What a year, eh? The RiverTown newsroom looked back on 2020 to compile lists of the most important news and sports stories covered by the Star-Observer and Republican Eagle. Check back to Top 10 Stories of 2020 over the next few days to see what made the cut.
RED WING — After four years and more than $60 million, major construction on the new Eisenhower Bridge of Valor came to a close in 2020.
The new bridge over the Mississippi River, which opened to traffic in late 2019, was built alongside the old bridge to keep the vital crossing open to traffic. The existing span was removed in February, lowered foot by foot, hour by hour to barges on the water below.
Material from the old bridge was taken to a pit in Wisconsin for recycling, with some pieces going to the Goodhue County History Center.
The new bridge was built to last, according to Red Wing City Engineer Jay Owens.
“This bridge has a 100-year design on it,” he said on a tour in November with Red Wing Area Chamber of Commerce staff and community members.
One of the key factors in making sure the bridge lasts is the footings for the piers.
“The main piers, where you see the spires sticking up above the bridge, are on what is called drilled shafts,” Owens said. “They are large shafts drilled all the way down until they got to bedrock, and then they drilled five feet into bedrock.”
On the Minnesota side, the two main shafts are 12 feet in diameter and were drilled 60 feet deep. On the Wisconsin side, there are four shafts that are nine feet in diameter, and they were drilled down 120 feet to reach bedrock.
The first lower pier on the Minnesota side caused some special concerns. Instead of using pile drivers which might create vibrations and damage historic downtown buildings or Barn Bluff/He Mne Can, construction crews built spread footings to support the weight.
“The spread footings are massive concrete footings to spread the load out,” Owens said. “These are quite expensive to do, but it protects what we have on the Minnesota side.”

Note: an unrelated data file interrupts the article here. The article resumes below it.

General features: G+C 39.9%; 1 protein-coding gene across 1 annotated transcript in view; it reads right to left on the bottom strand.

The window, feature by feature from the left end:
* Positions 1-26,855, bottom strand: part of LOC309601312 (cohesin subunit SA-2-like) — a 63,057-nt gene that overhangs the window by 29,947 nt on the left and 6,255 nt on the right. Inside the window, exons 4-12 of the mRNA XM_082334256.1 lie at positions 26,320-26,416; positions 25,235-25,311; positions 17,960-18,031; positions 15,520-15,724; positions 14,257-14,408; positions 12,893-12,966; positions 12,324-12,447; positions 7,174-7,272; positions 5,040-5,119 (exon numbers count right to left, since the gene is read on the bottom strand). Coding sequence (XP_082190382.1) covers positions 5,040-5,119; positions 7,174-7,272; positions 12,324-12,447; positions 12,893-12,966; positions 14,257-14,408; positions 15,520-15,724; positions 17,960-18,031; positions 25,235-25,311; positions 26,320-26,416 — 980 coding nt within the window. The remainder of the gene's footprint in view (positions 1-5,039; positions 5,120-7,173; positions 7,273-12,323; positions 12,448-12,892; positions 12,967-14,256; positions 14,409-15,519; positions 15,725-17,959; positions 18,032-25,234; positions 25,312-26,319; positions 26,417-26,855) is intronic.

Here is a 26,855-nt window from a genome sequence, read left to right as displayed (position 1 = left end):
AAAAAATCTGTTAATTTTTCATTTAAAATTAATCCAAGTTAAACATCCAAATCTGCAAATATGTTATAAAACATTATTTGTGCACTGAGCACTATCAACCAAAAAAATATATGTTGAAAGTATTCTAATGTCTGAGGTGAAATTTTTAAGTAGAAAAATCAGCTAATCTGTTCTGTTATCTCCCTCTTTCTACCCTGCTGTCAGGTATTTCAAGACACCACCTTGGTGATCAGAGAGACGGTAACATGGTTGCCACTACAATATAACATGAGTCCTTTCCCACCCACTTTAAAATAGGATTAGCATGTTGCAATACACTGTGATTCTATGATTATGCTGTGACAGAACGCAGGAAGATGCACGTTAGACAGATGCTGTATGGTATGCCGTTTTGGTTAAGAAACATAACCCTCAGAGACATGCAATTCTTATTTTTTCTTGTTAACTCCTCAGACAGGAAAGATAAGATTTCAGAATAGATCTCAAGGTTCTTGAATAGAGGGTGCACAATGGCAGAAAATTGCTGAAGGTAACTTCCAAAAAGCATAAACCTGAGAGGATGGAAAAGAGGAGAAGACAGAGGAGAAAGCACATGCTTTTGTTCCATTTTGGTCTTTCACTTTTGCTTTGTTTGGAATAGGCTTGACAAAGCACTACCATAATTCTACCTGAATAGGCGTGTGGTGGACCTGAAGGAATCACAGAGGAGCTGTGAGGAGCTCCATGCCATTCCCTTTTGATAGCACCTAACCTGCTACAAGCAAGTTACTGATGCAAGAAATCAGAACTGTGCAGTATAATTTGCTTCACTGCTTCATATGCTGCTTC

The new Red Wing bridge sees about 12,000 vehicles per day, according to Owens. For that amount of traffic, two lanes will be adequate for many years. By comparison, the Hastings bridge handles upwards of 28,000 vehicles per day with four lanes. Owens said if it ever becomes necessary to have four lanes, the additional two lanes could be added in the space occupied by the previous bridge, and connected to the roadways on both ends.
The spans of the bridge are supported by three steel tub girders which are 65 feet above normal river level, leaving enough room for tows and barges to pass underneath. Using the steel tub girders also allowed the designers to eliminate the truss system used on the previous bridge.
“It is easier to look up and see Barn Bluff not having the truss system above the bridge,” Owens said. “From the bridge it is also easy to have a good view of the levee wall and the floating dock.”
The bridge also has features for pedestrians; a walkway runs across the full length of the bridge and has two overlooks with benches.
The project encountered several weather and water level related setbacks over the years, but it was completed largely on schedule. It also was announced in March that a contractor was hospitalized for an unspecified injury.
Waukesha, Wisconsin-based Zenith Tech was the primary contractor on the project. It was a joint venture by the Wisconsin and Minnesota transportation departments, city of Red Wing and Federal Highway Administration.
Some minor work and a public ceremony to celebrate the completion of the project, delayed due to the pandemic, are planned for the new year.
In the meantime, MnDOT published an interactive website chronicling stories and people behind the new bridge at https://exploreeisenhowerbridgeofvalor.com.